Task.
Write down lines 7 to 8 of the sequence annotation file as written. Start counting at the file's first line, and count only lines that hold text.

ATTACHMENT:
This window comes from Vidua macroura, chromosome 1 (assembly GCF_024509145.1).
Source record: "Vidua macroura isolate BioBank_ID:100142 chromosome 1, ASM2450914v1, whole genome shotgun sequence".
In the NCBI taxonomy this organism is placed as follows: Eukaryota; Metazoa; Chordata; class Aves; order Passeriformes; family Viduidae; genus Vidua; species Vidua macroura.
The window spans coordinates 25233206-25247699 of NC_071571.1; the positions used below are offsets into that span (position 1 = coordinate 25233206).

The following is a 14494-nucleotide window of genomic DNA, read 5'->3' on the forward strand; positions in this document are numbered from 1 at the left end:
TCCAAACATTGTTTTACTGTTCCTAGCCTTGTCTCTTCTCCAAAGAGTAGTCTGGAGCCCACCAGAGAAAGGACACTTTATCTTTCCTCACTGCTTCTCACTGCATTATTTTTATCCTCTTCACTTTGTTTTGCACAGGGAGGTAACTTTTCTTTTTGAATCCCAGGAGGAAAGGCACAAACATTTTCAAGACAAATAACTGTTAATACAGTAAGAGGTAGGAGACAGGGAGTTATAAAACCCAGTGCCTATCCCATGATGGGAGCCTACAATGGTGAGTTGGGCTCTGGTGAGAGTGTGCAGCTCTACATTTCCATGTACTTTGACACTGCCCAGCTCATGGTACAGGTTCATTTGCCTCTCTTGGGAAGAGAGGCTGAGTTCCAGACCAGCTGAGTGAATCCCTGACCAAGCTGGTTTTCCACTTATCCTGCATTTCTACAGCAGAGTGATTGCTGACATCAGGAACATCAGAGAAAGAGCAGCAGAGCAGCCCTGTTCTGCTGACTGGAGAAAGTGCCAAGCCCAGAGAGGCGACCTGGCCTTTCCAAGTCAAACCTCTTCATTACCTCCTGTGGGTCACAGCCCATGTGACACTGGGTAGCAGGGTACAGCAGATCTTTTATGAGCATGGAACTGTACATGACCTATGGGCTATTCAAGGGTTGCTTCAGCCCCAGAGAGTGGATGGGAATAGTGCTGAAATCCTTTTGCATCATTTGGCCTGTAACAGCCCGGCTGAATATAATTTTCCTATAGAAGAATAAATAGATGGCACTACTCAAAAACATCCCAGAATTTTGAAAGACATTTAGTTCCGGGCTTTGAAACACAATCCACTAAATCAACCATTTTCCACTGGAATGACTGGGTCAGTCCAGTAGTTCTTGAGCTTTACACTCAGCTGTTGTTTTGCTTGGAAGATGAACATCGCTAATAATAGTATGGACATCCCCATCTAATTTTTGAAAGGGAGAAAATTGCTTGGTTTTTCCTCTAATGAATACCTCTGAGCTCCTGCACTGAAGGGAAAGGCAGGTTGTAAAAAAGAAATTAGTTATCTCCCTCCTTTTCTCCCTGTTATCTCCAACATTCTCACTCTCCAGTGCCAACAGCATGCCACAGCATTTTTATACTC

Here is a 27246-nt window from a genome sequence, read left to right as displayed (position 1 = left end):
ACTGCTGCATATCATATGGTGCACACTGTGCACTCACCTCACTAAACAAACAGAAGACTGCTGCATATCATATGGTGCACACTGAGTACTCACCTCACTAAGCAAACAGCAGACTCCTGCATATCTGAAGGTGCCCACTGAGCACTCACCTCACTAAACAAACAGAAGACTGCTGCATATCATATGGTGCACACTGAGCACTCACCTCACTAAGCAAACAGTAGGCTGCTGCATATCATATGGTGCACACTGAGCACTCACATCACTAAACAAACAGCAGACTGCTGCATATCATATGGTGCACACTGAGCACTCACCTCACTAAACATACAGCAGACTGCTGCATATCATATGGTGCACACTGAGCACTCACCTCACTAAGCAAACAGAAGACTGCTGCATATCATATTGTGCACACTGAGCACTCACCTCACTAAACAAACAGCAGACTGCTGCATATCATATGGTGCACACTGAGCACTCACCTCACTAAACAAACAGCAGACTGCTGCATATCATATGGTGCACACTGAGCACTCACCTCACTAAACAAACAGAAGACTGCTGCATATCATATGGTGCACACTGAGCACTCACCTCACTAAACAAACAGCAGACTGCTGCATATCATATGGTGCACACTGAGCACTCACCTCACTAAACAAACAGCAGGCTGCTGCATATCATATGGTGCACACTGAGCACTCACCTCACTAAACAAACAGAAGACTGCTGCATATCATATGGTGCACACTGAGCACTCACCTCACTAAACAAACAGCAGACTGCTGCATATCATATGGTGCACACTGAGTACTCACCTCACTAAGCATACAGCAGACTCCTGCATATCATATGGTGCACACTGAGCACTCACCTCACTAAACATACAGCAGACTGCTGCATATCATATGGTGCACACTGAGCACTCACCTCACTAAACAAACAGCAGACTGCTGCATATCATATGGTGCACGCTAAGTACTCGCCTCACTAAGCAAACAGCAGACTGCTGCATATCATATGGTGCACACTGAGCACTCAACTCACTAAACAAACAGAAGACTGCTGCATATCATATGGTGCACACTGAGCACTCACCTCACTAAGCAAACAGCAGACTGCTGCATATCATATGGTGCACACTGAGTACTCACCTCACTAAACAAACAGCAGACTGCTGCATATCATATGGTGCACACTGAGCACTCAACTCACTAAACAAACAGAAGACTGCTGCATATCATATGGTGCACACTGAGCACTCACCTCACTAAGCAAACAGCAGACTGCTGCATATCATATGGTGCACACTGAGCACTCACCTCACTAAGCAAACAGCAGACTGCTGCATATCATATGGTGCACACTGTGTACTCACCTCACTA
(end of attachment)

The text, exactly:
Here is a 27246-nt window from a genome sequence, read left to right as displayed (position 1 = left end):
ACTGCTGCATATCATATGGTGCACACTGTGCACTCACCTCACTAAACAAACAGAAGACTGCTGCATATCATATGGTGCACACTGAGTACTCACCTCACTAAGCAAACAGCAGACTCCTGCATATCTGAAGGTGCCCACTGAGCACTCACCTCACTAAACAAACAGAAGACTGCTGCATATCATATGGTGCACACTGAGCACTCACCTCACTAAGCAAACAGTAGGCTGCTGCATATCATATGGTGCACACTGAGCACTCACATCACTAAACAAACAGCAGACTGCTGCATATCATATGGTGCACACTGAGCACTCACCTCACTAAACATACAGCAGACTGCTGCATATCATATGGTGCACACTGAGCACTCACCTCACTAAGCAAACAGAAGACTGCTGCATATCATATTGTGCACACTGAGCACTCACCTCACTAAACAAACAGCAGACTGCTGCATATCATATGGTGCACACTGAGCACTCACCTCACTAAACAAACAGCAGACTGCTGCATATCATATGGTGCACACTGAGCACTCACCTCACTAAACAAACAGAAGACTGCTGCATATCATATGGTGCACACTGAGCACTCACCTCACTAAACAAACAGCAGACTGCTGCATATCATATGGTGCACACTGAGCACTCACCTCACTAAACAAACAGCAGGCTGCTGCATATCATATGGTGCACACTGAGCACTCACCTCACTAAACAAACAGAAGACTGCTGCATATCATATGGTGCACACTGAGCACTCACCTCACTAAACAAACAGCAGACTGCTGCATATCATATGGTGCACACTGAGTACTCACCTCACTAAGCATACAGCAGACTCCTGCATATCATATGGTGCACACTGAGCACTCACCTCACTAAACATACAGCAGACTGCTGCATATCATATGGTGCACACTGAGCACTCACCTCACTAAACAAACAGCAGACTGCTGCATATCATATGGTGCACGCTAAGTACTCGCCTCACTAAGCAAACAGCAGACTGCTGCATATCATATGGTGCACACTGAGCACTCAACTCACTAAACAAACAGAAGACTGCTGCATATCATATGGTGCACACTGAGCACTCACCTCACTAAGCAAACAGCAGACTGCTGCATATCATATGGTGCACACTGAGTACTCACCTCACTAAACAAACAGCAGACTGCTGCATATCATATGGTGCACACTGAGCACTCAACTCACTAAACAAACAGAAGACTGCTGCATATCATATGGTGCACACTGAGCACTCACCTCACTAAGCAAACAGCAGACTGCTGCATATCATATGGTGCACACTGAGCACTCACCTCACTAAGCAAACAGCAGACTGCTGCATATCATATGGTGCACACTGTGTACTCACCTCACTA